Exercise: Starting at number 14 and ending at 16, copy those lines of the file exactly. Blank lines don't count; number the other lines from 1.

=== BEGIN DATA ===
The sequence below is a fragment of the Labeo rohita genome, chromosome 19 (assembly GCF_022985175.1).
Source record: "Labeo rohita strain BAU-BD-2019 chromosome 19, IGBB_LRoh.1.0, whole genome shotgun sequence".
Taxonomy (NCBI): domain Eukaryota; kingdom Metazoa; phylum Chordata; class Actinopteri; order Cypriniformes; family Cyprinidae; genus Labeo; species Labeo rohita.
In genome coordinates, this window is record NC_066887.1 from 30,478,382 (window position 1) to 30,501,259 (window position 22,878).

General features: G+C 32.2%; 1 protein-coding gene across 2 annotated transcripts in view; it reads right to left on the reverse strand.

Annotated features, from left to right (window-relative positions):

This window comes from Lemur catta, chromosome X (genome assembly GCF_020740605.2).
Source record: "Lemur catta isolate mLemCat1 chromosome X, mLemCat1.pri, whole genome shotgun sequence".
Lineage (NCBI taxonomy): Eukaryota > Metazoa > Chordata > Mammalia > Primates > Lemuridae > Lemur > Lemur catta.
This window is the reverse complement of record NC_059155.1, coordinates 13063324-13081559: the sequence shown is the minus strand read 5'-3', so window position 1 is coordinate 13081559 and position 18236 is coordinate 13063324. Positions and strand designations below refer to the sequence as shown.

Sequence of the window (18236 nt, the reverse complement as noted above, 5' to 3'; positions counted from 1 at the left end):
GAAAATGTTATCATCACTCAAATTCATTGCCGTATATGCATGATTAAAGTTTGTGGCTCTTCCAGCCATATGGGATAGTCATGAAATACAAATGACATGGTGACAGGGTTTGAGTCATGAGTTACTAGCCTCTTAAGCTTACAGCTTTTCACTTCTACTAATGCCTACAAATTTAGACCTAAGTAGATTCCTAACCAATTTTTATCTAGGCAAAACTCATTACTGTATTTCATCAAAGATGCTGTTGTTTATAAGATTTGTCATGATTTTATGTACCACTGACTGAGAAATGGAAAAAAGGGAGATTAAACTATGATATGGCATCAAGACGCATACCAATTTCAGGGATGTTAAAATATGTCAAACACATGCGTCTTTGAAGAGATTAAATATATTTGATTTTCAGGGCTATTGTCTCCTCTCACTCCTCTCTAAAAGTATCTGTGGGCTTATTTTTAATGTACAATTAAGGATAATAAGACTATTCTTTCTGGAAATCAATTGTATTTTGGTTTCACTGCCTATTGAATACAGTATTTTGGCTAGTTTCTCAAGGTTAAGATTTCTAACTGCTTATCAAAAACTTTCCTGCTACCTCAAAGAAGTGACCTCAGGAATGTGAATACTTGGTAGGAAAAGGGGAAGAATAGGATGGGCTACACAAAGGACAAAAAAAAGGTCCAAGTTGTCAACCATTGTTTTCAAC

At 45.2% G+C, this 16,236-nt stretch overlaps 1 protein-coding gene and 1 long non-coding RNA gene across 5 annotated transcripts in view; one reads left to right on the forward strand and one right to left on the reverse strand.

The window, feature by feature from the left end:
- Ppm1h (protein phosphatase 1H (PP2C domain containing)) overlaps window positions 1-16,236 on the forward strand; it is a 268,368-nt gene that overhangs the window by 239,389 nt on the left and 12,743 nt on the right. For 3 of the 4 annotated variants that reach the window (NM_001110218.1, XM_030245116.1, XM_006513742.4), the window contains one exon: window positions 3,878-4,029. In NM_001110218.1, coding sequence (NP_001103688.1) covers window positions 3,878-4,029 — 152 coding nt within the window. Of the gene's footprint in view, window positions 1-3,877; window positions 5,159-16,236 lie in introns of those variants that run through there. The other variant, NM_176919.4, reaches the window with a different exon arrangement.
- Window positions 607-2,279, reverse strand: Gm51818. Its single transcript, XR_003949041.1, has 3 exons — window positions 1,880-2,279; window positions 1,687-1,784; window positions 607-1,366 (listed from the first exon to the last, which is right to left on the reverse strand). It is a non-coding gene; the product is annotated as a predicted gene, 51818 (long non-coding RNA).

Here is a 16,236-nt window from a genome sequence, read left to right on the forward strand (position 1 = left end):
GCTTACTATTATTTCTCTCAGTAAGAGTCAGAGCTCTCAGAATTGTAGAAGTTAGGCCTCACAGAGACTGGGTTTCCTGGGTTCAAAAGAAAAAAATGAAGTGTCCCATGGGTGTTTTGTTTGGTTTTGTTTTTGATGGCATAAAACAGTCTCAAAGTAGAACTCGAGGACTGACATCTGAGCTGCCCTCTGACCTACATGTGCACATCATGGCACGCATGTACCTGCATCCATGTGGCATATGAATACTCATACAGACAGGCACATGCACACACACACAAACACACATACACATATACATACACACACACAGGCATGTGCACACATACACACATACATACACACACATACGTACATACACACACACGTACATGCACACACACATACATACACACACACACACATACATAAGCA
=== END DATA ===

The window, feature by feature from the left end:
- Ppm1h (protein phosphatase 1H (PP2C domain containing)) overlaps window positions 1-16,236 on the forward strand; it is a 268,368-nt gene that overhangs the window by 239,389 nt on the left and 12,743 nt on the right. For 3 of the 4 annotated variants that reach the window (NM_001110218.1, XM_030245116.1, XM_006513742.4), the window contains one exon: window positions 3,878-4,029. In NM_001110218.1, coding sequence (NP_001103688.1) covers window positions 3,878-4,029 — 152 coding nt within the window. Of the gene's footprint in view, window positions 1-3,877; window positions 5,159-16,236 lie in introns of those variants that run through there. The other variant, NM_176919.4, reaches the window with a different exon arrangement.
- Window positions 607-2,279, reverse strand: Gm51818. Its single transcript, XR_003949041.1, has 3 exons — window positions 1,880-2,279; window positions 1,687-1,784; window positions 607-1,366 (listed from the first exon to the last, which is right to left on the reverse strand). It is a non-coding gene; the product is annotated as a predicted gene, 51818 (long non-coding RNA).